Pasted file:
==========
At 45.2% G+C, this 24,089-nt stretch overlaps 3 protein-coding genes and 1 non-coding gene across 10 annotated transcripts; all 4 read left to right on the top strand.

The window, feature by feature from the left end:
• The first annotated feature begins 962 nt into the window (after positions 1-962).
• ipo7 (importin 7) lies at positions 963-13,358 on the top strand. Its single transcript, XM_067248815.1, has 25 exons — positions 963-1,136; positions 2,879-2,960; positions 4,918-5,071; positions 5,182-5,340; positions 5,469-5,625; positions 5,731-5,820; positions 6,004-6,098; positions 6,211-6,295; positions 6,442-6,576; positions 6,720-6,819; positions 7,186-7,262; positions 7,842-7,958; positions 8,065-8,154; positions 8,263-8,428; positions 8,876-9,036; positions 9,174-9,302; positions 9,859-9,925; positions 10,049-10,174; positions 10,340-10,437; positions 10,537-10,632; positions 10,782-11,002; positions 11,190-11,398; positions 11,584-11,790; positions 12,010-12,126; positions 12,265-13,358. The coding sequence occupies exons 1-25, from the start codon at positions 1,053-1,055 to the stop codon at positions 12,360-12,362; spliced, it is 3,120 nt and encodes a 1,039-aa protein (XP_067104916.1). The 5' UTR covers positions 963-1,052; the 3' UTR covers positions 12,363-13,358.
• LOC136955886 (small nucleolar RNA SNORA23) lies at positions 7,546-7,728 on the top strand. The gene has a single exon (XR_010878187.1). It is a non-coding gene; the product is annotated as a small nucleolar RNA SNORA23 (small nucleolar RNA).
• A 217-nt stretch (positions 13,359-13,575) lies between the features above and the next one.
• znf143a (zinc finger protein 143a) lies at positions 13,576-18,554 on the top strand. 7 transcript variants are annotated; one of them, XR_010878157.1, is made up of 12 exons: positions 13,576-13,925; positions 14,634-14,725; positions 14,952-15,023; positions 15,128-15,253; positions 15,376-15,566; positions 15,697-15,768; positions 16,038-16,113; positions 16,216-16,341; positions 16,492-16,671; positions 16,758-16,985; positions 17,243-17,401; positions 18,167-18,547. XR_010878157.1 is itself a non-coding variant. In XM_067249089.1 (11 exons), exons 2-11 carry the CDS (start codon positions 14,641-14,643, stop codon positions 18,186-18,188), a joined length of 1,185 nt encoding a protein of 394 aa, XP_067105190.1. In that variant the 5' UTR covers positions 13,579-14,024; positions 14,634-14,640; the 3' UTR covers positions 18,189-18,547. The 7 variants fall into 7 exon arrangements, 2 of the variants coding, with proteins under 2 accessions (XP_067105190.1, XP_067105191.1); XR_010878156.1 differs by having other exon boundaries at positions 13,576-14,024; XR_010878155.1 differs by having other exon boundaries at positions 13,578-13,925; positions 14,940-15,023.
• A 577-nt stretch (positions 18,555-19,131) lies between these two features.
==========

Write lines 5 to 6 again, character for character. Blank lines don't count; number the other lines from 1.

• LOC136955886 (small nucleolar RNA SNORA23) lies at positions 7,546-7,728 on the top strand. The gene has a single exon (XR_010878187.1). It is a non-coding gene; the product is annotated as a small nucleolar RNA SNORA23 (small nucleolar RNA).
• A 217-nt stretch (positions 13,359-13,575) lies between the features above and the next one.